Did I mention how much I hate my neighbor, Jerry Dandrige? We should murder him. Y'know, together. I won't tell no one, I swear. We can do it now, before that annoying Brewster kid gets home from school. You bring the garlic; I'll bring the wooden stakes.
What do you think makes a good story?
A good story is like a flavorful stew that requires the right blend of ingredients. Start with engaging characters, add an exciting subculture or location and season with monsters to taste.
How important are names in your books? Do you choose the names based on liking the way they sound, or their meaning?
Names are critical, at least for your protagonist and antagonist. I'll usually write a rough draft with spacer names (Tom, Dick and Harry, etc.), then go back and change them to something more thematically resonant before the book goes to print. Sometimes this causes confusion at booksignings, when readers say they loved So-And-So and I have no idea who they're talking about, because I wrote that character with an entirely different persona.
How do you think you've evolved creatively?
I certainly write more nowadays. My productivity has nearly quadrupled over the years. Most of that is due to a stricter writing regimen. When I'm working on a book, I won't take a day off until that novel is published. Then I crash and burn for a couple months until the writing itch comes back.
I think all artists are inherently manic-depressive. The key is to lengthen those periods of mania and try to minimize the ensuing bouts of depression.
What tools do you feel are must-haves for writers?
Self-discipline. Passion. A thick Godzilla hide. There's something to be said for sheer tenacity. Someone will eventually give you a shot if you just hang around long enough.
What is the best piece of advice you ever received from another author?
Ray Garton says, "School isn't someplace you go to learn how to write. It's someplace you drop out of to write."
How do you market your work? What avenues have you found work best for your genre?
One inexpensive thing I do is print up postcards for each book. Publishers do the same thing, printing cover flats to give out to booksellers and reviewers. Readers love them at booksignings, plus they're easy to ship and slip readily into goodie bags at your genre convention of choice. On the front of the card is the book cover, and the reverse has the synopsis and purchasing information.
Who is your favorite character from any of your books and why?
I have a favorite character for each novel, and I've killed off that individual in every single story. Being my favorite character is as good as a death sentence. I must have this weird compulsion to destroy the things I love. My shrink, Dr. Lecter, would have a field day with that.
What about the least favorite character? What makes them less appealing to you?
I don't really have a least favorite character. Each one is based in part on some piece of myself, so there are some who possess qualities reflected in me that I know are less appealing. Often a character like that becomes a book's chief antagonist. (Notice how I didn't say villain, because I don't write villains.)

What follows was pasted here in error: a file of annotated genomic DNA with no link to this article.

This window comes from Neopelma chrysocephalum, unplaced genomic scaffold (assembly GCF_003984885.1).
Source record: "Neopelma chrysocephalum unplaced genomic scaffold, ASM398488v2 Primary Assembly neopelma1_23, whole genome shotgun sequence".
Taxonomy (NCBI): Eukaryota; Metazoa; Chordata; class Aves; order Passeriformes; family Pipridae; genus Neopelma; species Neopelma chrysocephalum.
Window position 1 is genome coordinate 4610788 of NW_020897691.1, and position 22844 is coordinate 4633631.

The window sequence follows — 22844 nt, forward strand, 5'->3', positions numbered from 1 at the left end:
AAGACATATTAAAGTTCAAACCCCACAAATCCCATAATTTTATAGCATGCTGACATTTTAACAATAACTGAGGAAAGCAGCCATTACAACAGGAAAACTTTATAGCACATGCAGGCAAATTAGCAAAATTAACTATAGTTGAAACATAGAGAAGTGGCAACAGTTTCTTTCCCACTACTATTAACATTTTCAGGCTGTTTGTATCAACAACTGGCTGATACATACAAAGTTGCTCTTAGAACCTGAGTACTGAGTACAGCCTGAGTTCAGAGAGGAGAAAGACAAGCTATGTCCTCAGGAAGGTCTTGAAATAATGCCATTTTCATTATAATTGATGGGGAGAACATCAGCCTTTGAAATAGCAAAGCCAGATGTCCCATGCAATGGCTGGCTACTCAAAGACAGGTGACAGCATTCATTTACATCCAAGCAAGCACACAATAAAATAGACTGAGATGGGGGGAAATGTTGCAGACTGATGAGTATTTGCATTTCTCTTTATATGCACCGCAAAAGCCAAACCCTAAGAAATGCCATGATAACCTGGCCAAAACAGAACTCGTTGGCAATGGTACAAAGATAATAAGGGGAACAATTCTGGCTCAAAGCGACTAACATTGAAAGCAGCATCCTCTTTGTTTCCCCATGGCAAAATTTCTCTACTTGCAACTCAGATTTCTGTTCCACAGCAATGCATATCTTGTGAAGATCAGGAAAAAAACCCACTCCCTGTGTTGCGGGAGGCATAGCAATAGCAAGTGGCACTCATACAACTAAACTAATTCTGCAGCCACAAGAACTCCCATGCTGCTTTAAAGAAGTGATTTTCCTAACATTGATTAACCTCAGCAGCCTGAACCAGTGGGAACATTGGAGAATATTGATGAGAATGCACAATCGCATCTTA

Fame, fortune, or respect?
Fortune, definitely. I can't pay my bills with fame, and my landlord doesn't accept "respect" as a form of payment. Nor butterfly kisses, much to my chagrin.
What piece of your own work are you most proud of?
Artists are typically bad judges of their own work. I won't single out a specific story, but I can point to moments within a book or script that make me proud. Sometimes it's a joke, or a particularly well written passage, or something I cribbed straight from my life and slipped into the narrative.
Readers don't remember stories so much as certain moments within those stories.
And are there any that you would like to forget?
Probably the first quarter-million words I wrote, very little of which is worth keeping. That includes my first (and only) trunk novel, Blood Money. Every writer must cycle through a lot of trash to find treasure. That hard work wasn't wasted, however, because it gave me the tools necessary to write better stories.
For those who haven't read any of your books, which one do you think best represents your work and why?
Maybe Blackstone, my haunted prison novel. Ghost stories are the cornerstone of the genre, with the added benefit that they're considered the most legitimate form of horror. Even non-genre writers are forgiven for penning the occasional ghost story.
I love books in the Hill House/Hell House tradition and wanted to add my take on the trope, so I created Blackstone Penitentiary. It's a fictionalized version of a real prison located not far from my hometown, the Ohio State Reformatory, where Frank Darabont shot The Shawshank Redemption.
Can you tell us about your last book, and can you tell us about what you are working on next?
My most recent novel is Flashback, a mystery. While it doesn't contain any supernatural elements, it should appeal to my usual readers because the main character is a B-movie star. Picture an elderly Vincent Price in a wheelchair and you'll get the idea. So the book is tangentially related to the genre.
I'm currently working on a sequel to one of my previous books (I won't say which). And next up is likely a vampire novel. With hobos.
What's the one question you wish you would get asked but never do? And what would be the answer?
No, Officer, I haven't seen Mr. Dandrige in weeks. Maybe he's on vacation? Last time I spoke with him, he mentioned wanting to travel someplace exotic. Hawaii, I think. Or the Cayman Islands. Somewhere with sunny beaches. Sorry I can't be more helpful. If I hear from him, I'll certainly get in touch.